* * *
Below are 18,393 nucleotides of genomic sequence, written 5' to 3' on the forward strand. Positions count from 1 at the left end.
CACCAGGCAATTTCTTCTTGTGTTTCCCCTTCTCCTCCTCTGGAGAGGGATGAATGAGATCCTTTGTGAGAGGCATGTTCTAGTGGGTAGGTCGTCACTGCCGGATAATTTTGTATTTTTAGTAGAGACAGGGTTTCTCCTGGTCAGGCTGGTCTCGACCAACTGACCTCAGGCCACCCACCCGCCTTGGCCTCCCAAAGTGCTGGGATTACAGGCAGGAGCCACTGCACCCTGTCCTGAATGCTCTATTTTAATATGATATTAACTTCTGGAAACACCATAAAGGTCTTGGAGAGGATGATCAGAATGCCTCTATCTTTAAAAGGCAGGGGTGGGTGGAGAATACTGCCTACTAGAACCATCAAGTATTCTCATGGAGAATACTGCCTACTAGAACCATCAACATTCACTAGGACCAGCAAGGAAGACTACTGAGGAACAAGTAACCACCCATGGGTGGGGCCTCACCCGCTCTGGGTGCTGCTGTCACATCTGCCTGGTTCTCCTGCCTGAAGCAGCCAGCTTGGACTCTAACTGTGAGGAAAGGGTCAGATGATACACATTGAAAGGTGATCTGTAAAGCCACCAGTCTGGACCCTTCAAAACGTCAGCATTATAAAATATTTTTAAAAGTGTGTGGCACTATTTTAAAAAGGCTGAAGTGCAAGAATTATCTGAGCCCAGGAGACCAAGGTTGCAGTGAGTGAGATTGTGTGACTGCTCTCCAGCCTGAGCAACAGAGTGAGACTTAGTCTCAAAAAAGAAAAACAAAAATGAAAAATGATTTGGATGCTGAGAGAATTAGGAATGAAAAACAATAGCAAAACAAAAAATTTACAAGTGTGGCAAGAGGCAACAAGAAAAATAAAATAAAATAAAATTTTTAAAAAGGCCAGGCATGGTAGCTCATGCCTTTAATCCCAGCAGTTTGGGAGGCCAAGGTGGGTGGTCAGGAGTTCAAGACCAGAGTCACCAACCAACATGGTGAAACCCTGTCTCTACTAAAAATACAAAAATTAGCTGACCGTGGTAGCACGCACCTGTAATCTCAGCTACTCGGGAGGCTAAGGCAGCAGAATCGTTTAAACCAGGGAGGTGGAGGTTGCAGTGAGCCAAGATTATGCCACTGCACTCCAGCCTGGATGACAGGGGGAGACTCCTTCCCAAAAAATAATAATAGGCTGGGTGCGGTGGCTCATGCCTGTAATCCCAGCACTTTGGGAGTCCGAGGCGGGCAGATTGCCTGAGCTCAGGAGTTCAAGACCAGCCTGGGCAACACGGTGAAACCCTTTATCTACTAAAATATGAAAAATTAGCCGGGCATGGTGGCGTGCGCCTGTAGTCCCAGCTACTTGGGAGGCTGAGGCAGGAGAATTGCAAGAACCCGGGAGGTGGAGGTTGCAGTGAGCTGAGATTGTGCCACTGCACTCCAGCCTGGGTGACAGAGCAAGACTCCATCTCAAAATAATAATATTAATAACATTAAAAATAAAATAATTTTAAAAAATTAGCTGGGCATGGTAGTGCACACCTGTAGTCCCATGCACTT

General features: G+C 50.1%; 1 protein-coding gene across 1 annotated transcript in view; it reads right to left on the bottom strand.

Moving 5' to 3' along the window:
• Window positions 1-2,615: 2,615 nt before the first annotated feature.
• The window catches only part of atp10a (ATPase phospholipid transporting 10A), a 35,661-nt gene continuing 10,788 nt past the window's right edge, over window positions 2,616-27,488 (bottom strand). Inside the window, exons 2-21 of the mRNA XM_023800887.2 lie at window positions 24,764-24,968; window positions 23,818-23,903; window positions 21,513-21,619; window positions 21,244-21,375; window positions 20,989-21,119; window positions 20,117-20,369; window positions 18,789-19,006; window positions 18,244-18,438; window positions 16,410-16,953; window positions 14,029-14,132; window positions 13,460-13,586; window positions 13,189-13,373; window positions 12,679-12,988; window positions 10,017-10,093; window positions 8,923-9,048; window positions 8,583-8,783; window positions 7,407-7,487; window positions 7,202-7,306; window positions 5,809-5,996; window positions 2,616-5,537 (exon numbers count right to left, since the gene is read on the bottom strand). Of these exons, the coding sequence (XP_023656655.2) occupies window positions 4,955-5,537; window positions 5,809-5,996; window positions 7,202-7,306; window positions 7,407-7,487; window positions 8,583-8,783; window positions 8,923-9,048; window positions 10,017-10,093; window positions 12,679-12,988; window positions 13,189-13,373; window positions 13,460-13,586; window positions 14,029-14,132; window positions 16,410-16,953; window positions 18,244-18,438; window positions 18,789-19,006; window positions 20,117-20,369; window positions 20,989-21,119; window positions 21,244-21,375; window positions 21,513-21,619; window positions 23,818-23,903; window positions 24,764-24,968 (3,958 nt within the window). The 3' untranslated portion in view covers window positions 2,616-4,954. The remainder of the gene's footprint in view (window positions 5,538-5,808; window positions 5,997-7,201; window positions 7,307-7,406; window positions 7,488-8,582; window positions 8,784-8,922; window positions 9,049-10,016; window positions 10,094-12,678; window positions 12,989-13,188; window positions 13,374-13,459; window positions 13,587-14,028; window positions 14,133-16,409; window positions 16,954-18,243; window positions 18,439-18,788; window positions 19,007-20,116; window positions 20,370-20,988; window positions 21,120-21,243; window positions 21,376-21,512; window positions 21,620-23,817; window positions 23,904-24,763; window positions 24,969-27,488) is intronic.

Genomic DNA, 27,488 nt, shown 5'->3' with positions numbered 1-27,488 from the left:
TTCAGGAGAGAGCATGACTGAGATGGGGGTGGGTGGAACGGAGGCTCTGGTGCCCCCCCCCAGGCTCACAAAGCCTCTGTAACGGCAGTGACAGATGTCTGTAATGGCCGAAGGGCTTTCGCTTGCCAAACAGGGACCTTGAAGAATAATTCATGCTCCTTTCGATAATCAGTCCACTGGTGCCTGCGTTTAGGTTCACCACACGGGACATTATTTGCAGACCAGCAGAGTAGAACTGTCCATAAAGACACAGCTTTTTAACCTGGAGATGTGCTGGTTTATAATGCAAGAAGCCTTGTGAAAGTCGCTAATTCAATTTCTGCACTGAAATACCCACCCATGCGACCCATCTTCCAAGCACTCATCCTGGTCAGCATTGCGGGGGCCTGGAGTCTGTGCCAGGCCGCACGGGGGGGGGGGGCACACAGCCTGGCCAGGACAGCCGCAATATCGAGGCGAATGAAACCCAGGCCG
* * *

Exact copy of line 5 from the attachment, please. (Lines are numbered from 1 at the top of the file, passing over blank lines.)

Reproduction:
• Window positions 1-2,615: 2,615 nt before the first annotated feature.